The dream went when it had heard its message, and soon reached
the ships of the Achaeans. It sought Agamemnon son of Atreus and
found him in his tent, wrapped in a profound slumber. It hovered
over his head in the likeness of Nestor, son of Neleus, whom
Agamemnon honoured above all his councillors, and said:--

"You are sleeping, son of Atreus; one who has the welfare of his
host and so much other care upon his shoulders should dock his
sleep. Hear me at once, for I come as a messenger from Jove, who,
though he be not near, yet takes thought for you and pities you.
He bids you get the Achaeans instantly under arms, for you shall
take Troy. There are no longer divided counsels among the gods;
Juno has brought them over to her own mind, and woe betides the
Trojans at the hands of Jove. Remember this, and when you wake
see that it does not escape you."




Continued next week. Tomorrow's installment from Kim by Rudyard Kipling.

More About This Book


From the earliest days of Ancient Greece, the author(s) of this poem were contemporaries of the writers of the Bible's Old Testament.

Summary of First Book: The quarrel between Agamemnon and Achilles--Achilles withdraws from the war, and sends his mother Thetis to ask Jove to help the Trojans--Scene between Jove and Juno on Olympus.

Painting: The Wrath of Achilles by Michael Drolling, 1819.

More information here:
Literature DailyMore of This Series

Sunday, June 20, 2010

Happy Fathers Day!

Thousand and One Nights - 30

The Fisherman and the Genie


'O chief of the Afrits,' said the fisherman, 'thou meritest the withdrawal of God's protection from thee for saying this! Why wilt thou kill me and what calls for my death? Did I not deliver thee from the abysses of the sea and bring thee to land and release thee from the vase?' Quoth the Afrit, 'Choose what manner of death thou wilt die and how thou wilt be killed.' 'What is my crime?' asked the fisherman. 'Is this my reward for setting thee free?' The Afrit answered, 'Hear my story, O fisherman!' 'Say on and be brief,' quoth he, 'for my heart is in my mouth.' Then said the Afrit, 'Know, O fisherman, that I was of the schismatic Jinn and rebelled against Solomon son of David (on whom be peace!), I and Sekhr the genie; and he sent his Vizier Asef teen Berkhiya, who took me by force and bound me and carried me, in despite of myself, before Solomon, who invoked God's aid against me and exhorted me to embrace the Faith and submit to his authority: but I refused. Then he sent for this vessel and shut me up in it and stoppered it with lead and sealed it with the Most High Name and commanded the Jinn to take me and throw me into the midst of the sea.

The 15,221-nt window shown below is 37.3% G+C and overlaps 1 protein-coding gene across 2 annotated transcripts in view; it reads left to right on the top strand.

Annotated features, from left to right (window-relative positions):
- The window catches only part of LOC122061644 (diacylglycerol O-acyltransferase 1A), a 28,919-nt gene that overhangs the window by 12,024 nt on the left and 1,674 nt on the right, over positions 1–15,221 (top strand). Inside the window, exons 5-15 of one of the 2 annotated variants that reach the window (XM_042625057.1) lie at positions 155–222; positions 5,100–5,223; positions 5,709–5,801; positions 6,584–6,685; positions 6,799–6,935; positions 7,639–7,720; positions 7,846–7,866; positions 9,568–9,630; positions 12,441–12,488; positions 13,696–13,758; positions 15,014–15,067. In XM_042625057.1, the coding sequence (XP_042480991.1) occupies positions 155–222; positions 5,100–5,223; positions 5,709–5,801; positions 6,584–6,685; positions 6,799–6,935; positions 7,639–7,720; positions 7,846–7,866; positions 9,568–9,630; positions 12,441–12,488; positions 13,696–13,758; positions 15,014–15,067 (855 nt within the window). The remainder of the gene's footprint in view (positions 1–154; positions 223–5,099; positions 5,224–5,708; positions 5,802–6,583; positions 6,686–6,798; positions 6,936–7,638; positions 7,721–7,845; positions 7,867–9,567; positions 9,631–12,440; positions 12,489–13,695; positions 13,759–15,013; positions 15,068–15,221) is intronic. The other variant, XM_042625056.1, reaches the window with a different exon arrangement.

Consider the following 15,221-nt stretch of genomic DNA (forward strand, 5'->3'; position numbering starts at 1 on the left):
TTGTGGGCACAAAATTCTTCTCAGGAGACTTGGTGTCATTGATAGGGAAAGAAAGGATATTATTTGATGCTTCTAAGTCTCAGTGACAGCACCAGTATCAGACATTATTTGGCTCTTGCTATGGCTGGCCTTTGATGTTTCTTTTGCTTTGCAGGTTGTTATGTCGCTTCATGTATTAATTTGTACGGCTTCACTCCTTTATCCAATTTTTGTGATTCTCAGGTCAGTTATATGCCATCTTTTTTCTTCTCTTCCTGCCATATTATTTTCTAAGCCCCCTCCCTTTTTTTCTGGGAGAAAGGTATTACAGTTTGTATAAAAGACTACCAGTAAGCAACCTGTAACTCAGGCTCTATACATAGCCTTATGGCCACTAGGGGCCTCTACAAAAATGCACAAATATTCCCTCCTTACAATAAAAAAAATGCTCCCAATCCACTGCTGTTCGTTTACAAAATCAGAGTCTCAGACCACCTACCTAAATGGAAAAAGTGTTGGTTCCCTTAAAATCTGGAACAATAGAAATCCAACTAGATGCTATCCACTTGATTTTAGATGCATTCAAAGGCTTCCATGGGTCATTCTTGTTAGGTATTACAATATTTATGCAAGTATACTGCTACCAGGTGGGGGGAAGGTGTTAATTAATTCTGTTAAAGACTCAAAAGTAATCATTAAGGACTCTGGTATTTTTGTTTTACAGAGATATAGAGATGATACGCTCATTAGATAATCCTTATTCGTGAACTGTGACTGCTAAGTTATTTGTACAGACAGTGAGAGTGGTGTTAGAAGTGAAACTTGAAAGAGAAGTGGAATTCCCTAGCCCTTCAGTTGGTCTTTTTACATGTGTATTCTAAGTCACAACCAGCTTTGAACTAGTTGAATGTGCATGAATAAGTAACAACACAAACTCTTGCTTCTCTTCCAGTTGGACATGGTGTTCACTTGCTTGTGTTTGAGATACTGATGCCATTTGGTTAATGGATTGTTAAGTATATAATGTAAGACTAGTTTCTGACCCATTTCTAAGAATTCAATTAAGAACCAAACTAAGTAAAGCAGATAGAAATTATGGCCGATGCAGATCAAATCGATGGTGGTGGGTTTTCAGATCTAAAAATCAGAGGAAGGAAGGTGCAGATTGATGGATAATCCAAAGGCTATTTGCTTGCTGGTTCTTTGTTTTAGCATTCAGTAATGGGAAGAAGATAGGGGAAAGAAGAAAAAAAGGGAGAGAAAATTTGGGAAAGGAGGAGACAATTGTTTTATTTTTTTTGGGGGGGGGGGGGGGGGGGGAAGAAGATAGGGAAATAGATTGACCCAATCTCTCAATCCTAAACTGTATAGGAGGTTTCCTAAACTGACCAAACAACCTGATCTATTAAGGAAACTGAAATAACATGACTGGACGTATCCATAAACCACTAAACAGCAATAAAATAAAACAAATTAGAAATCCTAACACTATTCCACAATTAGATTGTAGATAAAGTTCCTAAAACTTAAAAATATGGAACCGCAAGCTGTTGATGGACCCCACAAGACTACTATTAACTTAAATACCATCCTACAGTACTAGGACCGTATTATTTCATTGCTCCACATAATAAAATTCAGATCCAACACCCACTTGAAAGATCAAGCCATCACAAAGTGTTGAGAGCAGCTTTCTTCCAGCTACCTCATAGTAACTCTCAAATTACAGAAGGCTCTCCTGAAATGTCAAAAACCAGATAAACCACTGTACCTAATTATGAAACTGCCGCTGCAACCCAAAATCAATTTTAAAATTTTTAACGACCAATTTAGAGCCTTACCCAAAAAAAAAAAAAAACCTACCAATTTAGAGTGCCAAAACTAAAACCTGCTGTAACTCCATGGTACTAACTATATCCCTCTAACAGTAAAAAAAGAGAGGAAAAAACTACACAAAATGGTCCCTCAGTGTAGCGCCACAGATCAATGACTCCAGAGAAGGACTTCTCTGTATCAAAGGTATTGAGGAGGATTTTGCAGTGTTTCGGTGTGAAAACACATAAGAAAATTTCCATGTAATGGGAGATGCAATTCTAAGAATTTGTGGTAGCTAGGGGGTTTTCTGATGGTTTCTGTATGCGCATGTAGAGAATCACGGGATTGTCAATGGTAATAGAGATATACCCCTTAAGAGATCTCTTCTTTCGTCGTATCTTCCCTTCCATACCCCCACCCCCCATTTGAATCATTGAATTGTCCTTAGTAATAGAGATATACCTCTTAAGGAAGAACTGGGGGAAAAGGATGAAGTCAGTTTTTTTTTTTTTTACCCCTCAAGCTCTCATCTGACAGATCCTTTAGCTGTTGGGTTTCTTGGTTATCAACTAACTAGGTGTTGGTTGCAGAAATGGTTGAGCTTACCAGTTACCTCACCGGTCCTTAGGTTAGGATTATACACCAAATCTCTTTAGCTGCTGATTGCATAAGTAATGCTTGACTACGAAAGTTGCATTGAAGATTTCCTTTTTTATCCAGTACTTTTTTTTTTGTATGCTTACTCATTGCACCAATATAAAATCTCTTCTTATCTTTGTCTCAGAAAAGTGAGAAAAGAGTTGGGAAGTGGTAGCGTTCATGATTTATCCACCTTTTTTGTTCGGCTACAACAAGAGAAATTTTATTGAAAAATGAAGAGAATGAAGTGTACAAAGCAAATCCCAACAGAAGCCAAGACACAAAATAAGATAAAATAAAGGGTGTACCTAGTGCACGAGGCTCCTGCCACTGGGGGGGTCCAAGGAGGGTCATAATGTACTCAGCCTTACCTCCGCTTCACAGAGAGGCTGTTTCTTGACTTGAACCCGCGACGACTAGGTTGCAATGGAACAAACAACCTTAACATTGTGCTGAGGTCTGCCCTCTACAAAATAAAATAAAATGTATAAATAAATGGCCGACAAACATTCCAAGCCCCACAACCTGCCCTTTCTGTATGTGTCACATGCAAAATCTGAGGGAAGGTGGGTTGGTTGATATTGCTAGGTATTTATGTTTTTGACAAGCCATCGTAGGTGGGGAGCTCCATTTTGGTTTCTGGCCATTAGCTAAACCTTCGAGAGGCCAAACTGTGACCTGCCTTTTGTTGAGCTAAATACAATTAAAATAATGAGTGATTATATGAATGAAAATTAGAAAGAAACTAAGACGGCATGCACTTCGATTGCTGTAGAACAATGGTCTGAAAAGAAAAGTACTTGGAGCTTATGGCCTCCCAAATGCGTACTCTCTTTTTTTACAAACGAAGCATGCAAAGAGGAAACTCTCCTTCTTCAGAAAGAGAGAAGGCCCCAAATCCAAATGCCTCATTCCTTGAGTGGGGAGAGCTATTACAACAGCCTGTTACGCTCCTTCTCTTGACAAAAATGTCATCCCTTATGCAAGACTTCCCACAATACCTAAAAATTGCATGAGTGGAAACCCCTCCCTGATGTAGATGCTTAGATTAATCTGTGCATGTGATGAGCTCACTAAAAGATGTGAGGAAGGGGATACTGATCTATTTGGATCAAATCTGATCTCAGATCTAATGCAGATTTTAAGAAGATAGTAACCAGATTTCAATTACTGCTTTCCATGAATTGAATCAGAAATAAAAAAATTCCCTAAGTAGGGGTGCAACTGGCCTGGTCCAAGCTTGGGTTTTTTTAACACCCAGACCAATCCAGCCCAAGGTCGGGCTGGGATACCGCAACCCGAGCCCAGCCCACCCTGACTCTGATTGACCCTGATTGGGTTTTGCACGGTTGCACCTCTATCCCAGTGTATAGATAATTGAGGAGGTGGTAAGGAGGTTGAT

Continued next week. Tomorrow's installment from The Illiad by Homer.

More About This Book


From the Arab world: these stories date back to the Middle Ages.

Picture: Queen Scheherazade tells her stories to King Shahryār.

More information here:
Literature DailyMore of this Series

Saturday, June 19, 2010

Lays of Ancient Rome - 29

Horatius at the Bridge
by Thomas B. Macaulay


LVII

Alone stood brave Horatius,
But constant still in mind;
Thrice thirty thousand foes before,
And the broad flood behind.
"Down with him!" cried false Sextus,
With a smile on his pale face.
"Now yield thee," cried Lars Porsena,
"Now yield thee to our grace."

LVIII

Round turned he, as not deigning
Those craven ranks to see;
Nought spake he to Lars Porsena,
To Sextus nought spake he;
But he saw on Palatinus
The white porch of his home;
And he spake to the noble river
That rolls by the towers of Rome.




Continued next week. Tomorrow's installment from the great Arab book Thousand and One Nights.

More About This Book


This poem celebrates one of the great heroic legends of history. Horatius saves Rome from the Etruscan invaders in 642 BC. Scottish poet Macaulay published this in 1842.

Illustration: Horatius at the Bridge from the first edition.

More information here:
Literature DailyMore of this Series

Friday, June 18, 2010

Pirc Defense

Get ready to play in a chess tournament this weekend.

Here's a little video to help you get your engine started. (-or to just learn a little more about the game.)





Chess events in your area . . . and visit The Chess Website who created these wonderful videos.

3 Kingdoms - Chapter One - 10

Romance of the Three Kingdoms
by Luo Guanzhong


18 The next day, Xuande and Zou Jing led their army forward, with much shouting and banging of gongs. When the bandit rebels engaged them in battle, Xuande led his army in retreat. The bandit rebels seized the opportunity to give chase. They had just crossed over a ridge, when the gongs from Xuande's armies all sounded in unison. The two armies on the left and right came out simultaneously, and Xuande commanded his soldiers to turn around and attack. Having been attacked from three different routes, the bandit rebels suffered a major blow. They were driven all the way to the foot of the city walls of Qingzhou, when Commandery governor Gong Jing led militia troops outside of the city walls to assist in the fighting. The power of the bandit rebels was now greatly diminished, and many of them were slaughtered; the siege of Qingzhou was over. People in later generations wrote a poem in praise of Xuande:

19 He prepared a divinely inspired plan; two tigers must still yield to one dragon.